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post #16 of 25 Old 11-05-2017, 06:29 AM
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Kenbo has a jig for the router

Quote:
Originally Posted by J_L View Post
There are different cutters - some are straight and some are tapered. So it depends on which you order.
Our member Kenbo makes his own dowels on the router table:

Other methods:
https://www.youtube.com/results?sear...our+own+dowels

The answer to your question will only be as detailed and specific as the question is detailed and specific. Good questions also include a sketch or a photo that illustrates your issue. (:< D)
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post #17 of 25 Old 11-05-2017, 08:17 AM
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Drill a hole of the appropriate size in a flat piece of steel. Rough shape some material into a dowel, then drive it through the plate.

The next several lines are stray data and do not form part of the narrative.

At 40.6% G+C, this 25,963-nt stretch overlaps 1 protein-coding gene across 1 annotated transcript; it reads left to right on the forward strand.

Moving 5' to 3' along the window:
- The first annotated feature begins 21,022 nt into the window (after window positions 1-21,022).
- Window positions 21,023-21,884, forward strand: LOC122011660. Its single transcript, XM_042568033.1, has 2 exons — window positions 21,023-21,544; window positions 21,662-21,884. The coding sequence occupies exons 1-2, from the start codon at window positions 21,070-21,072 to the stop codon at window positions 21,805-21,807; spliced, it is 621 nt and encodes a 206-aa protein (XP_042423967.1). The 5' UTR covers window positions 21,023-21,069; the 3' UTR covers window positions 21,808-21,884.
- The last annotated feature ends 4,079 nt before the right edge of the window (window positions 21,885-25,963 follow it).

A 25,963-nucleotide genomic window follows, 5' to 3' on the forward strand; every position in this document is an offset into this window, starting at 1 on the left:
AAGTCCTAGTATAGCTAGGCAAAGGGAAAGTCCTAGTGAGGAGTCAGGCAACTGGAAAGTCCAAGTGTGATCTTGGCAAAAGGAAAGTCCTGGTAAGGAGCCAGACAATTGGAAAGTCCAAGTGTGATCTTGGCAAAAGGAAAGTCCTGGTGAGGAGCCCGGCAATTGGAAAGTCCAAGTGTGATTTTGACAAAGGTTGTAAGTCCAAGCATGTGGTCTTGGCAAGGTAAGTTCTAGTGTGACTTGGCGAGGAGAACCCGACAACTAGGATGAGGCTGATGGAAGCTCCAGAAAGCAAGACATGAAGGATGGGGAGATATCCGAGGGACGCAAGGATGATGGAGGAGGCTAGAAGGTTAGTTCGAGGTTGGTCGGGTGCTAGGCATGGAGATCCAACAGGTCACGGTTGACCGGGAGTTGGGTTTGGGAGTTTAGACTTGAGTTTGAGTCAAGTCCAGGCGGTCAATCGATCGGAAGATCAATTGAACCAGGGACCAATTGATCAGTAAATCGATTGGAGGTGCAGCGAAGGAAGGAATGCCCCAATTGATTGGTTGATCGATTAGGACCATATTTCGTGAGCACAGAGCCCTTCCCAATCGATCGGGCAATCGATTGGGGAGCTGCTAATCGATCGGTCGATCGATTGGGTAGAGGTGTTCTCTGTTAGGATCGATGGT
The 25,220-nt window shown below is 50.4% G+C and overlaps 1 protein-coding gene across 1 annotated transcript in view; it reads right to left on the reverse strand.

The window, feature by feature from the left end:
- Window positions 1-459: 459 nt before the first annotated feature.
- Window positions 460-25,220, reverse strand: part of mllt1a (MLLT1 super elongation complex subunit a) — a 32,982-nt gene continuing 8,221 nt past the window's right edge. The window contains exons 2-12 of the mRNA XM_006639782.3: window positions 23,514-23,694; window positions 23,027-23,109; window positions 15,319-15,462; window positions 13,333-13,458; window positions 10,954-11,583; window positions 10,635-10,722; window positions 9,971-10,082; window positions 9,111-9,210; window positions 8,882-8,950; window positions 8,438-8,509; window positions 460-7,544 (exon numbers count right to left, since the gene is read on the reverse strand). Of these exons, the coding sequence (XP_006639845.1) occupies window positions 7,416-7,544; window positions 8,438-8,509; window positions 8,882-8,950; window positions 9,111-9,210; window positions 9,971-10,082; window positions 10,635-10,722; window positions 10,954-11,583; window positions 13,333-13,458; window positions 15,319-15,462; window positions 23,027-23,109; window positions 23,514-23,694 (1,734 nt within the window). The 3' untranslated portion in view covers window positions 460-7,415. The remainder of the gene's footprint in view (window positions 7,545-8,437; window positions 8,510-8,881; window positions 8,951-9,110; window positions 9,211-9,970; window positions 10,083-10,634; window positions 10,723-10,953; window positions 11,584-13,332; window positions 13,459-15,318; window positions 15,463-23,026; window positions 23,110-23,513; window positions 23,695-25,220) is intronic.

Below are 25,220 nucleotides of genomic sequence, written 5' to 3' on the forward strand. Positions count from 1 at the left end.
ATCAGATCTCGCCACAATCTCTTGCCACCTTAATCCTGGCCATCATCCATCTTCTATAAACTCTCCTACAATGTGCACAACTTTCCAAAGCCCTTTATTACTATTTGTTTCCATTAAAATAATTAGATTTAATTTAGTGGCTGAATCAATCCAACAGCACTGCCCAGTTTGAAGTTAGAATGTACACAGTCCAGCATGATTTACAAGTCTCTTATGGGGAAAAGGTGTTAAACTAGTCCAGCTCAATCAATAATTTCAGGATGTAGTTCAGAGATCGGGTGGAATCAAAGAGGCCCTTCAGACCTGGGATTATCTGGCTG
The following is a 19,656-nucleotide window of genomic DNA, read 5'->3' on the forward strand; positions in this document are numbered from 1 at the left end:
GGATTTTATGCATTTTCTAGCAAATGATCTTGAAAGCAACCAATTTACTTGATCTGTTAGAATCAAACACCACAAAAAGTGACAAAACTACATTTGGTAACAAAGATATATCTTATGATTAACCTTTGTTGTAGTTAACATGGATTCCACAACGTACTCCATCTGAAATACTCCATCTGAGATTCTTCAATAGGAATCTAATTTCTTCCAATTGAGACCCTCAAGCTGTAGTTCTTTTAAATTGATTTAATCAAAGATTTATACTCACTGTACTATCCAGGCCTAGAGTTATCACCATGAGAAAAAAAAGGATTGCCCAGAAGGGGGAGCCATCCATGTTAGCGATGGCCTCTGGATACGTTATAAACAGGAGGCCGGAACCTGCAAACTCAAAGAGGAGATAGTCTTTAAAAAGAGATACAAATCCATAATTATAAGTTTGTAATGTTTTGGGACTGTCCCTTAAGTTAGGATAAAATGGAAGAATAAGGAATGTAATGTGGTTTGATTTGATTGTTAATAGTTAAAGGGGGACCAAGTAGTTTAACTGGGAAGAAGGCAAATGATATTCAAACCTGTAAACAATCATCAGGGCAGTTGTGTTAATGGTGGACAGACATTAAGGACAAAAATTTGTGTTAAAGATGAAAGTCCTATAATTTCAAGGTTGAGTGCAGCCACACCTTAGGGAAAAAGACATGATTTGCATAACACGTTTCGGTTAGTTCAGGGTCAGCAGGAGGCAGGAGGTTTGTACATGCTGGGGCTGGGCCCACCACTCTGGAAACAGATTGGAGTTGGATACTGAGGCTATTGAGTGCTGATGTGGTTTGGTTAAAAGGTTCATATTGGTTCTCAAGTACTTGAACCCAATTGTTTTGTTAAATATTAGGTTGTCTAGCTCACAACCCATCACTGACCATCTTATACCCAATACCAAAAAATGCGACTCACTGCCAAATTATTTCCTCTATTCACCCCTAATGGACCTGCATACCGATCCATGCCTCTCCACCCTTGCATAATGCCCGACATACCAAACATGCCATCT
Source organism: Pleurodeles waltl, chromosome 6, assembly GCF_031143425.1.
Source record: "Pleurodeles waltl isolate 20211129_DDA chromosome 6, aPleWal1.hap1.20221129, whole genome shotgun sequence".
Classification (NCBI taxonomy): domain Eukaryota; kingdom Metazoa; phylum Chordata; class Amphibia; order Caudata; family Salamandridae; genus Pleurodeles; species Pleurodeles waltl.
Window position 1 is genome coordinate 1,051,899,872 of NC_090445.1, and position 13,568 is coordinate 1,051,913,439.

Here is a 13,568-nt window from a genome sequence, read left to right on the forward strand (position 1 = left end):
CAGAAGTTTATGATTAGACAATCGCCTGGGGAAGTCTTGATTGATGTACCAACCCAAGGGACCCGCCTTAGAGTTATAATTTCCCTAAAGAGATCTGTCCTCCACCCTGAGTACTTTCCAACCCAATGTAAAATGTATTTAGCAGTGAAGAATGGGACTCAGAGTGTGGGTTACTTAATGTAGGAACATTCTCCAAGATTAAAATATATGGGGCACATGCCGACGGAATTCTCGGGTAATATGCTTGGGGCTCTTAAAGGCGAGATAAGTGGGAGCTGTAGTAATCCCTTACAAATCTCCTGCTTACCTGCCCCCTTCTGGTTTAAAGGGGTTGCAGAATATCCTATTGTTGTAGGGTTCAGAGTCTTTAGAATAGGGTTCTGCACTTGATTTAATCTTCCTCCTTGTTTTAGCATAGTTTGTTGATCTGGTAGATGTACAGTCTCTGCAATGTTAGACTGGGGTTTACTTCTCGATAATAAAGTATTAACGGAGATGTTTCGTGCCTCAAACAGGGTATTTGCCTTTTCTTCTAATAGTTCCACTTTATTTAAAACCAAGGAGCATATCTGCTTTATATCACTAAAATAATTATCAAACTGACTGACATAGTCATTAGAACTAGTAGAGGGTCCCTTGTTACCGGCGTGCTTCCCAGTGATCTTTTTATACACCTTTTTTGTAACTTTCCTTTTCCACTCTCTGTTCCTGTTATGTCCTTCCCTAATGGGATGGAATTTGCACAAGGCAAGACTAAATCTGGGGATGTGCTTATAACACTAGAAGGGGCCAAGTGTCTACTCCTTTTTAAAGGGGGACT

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post #18 of 25 Old 11-05-2017, 11:16 AM
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I use these , covers the dowel pin and gives a nice square peg look ( which is the look I want anyways).
..........I need to order another large bag.
https://www.etsy.com/shop/CraftsmanC...ms-count#items
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post #19 of 25 Old 11-05-2017, 04:53 PM
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Those pyramid plugs ar cool. I wonder if they offer them in ebony. That would look awesome.
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post #20 of 25 Old 11-05-2017, 05:02 PM
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I think a plug would look nicer than a dowel. If you?re cutting them with a plug cutter, you can use any wood you want. If you go that route, make sure you align the grain in the plug with the grain in the surrounding wood for that extra touch. You can make a guide and use a hand drill, but cutting plugs with the plug cutter will be easiest with a drill press.
A tapered plug usually makes for a tighter fit, but if your hole is only 1/8? deep, the taper might not matter. For what it?s worth, I?d try to go a little deeper even if it?s only 3/16?. Just a little extra surface area for the glue so the plugs don?t pop out with seasonal changes.